A Person of Influence

Are you a person of influence? I understand hesitation here. You may not want to say “yes” or believe that you, an ordinary person, might be influential. All too easily, we think of influence as something that pertains only to the super-elite—the gifted communicators, the dynamic leaders, the wealthy, athletes, musicians, actors, etc. When we buy into this lie, though, we quietly disqualify ourselves from a role (and a blessing) Christ has for us. In Luke 5:1-11, we see that the boat itself was ordinary, but the presence of Jesus made it a vessel for something extraordinary. “‘Master, we’ve worked hard all night and haven’t caught anything. But because you say so, I will let down the nets.’ When they had done so, they caught such a large number of fish that their nets began to break” (Luke 5:5-6). This should give us hope! It means that our ordinary lives (our boats) can wield incredible influence if they are filled with Christ.  

I grew up on the outer banks of North Carolina in a small fishing village. When I say small, I mean small. The entire island is 3.7 square miles. That was my world. We left the island only on special occasions or to go clothes shopping for the beginning of school. I had two brothers, and we lived next door to my Granny. Everyone knew my name and the names of my parents (and grandparents). This communal familiarity made it incredibly difficult to get into trouble; everyone was watching me. On some days, that was irritating, but it also helped to create a deep sense of rootedness. It was a small world, but it was my world.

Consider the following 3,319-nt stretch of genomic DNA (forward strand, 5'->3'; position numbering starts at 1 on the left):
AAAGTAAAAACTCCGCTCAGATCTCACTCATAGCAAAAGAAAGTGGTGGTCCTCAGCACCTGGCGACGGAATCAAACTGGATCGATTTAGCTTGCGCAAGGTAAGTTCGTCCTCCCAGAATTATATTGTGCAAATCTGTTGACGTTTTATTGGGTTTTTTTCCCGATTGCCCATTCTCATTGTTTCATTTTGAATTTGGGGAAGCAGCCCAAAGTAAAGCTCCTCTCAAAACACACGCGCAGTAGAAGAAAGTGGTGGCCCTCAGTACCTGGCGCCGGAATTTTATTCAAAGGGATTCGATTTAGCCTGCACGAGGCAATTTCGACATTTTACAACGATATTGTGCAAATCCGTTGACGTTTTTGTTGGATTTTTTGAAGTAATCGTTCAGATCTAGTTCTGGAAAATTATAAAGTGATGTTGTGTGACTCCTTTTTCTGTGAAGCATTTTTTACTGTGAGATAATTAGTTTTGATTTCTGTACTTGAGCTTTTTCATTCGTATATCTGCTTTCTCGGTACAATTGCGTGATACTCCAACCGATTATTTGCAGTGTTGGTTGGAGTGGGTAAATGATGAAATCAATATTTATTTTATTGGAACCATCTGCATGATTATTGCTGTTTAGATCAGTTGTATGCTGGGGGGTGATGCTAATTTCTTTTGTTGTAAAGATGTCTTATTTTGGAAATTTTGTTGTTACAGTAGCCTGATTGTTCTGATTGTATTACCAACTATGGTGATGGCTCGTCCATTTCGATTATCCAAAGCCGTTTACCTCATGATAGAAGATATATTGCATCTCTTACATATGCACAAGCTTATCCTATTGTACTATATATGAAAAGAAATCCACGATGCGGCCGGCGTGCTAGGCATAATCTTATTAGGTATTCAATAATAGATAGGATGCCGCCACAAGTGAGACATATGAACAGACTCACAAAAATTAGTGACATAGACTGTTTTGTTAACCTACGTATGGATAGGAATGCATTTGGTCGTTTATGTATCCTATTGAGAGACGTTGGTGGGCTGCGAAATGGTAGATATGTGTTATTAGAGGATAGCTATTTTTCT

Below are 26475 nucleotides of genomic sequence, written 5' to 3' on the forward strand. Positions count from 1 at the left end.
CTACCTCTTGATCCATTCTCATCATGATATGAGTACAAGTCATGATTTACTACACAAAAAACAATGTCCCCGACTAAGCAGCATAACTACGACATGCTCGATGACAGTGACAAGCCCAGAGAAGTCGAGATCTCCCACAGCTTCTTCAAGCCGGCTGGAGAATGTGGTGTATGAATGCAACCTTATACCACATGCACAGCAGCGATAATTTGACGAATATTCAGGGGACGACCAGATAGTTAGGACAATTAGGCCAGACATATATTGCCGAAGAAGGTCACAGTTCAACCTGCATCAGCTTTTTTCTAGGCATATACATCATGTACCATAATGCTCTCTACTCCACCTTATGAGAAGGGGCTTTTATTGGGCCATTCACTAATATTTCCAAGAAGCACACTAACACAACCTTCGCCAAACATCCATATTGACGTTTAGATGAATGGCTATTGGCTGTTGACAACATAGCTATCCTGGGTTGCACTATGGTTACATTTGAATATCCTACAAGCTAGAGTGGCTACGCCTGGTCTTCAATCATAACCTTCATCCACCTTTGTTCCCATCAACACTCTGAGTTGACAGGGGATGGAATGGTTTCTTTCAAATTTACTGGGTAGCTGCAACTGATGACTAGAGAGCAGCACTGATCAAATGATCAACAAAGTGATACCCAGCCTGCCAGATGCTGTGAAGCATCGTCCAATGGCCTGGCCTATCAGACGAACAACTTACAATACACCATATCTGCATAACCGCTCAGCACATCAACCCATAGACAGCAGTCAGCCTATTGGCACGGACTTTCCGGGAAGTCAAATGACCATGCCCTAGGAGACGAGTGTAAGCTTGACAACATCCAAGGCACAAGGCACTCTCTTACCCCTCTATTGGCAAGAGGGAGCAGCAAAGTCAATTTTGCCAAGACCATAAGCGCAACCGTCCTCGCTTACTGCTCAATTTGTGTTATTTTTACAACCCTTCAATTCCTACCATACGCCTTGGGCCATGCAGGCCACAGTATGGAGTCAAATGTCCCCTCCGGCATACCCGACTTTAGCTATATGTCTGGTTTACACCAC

I have had a strong sense of smallness from an early age. My town was small; I could ride my bike across the entire island in about 15 minutes if I pedaled fast. Additionally, it was a small town near the ocean. If you’ve ever stood on the beach, you know how the ocean can make you feel small. Personally, I was small in stature and had to work to overcome other people who underestimated me. And finally, I was the youngest of three boys, so I was often referred to as “the baby” instead of by my name! If anyone knows what it feels like to feel small and ordinary, it is me. My understanding of smallness comes from feeling like a nobody born in the middle of nowhere.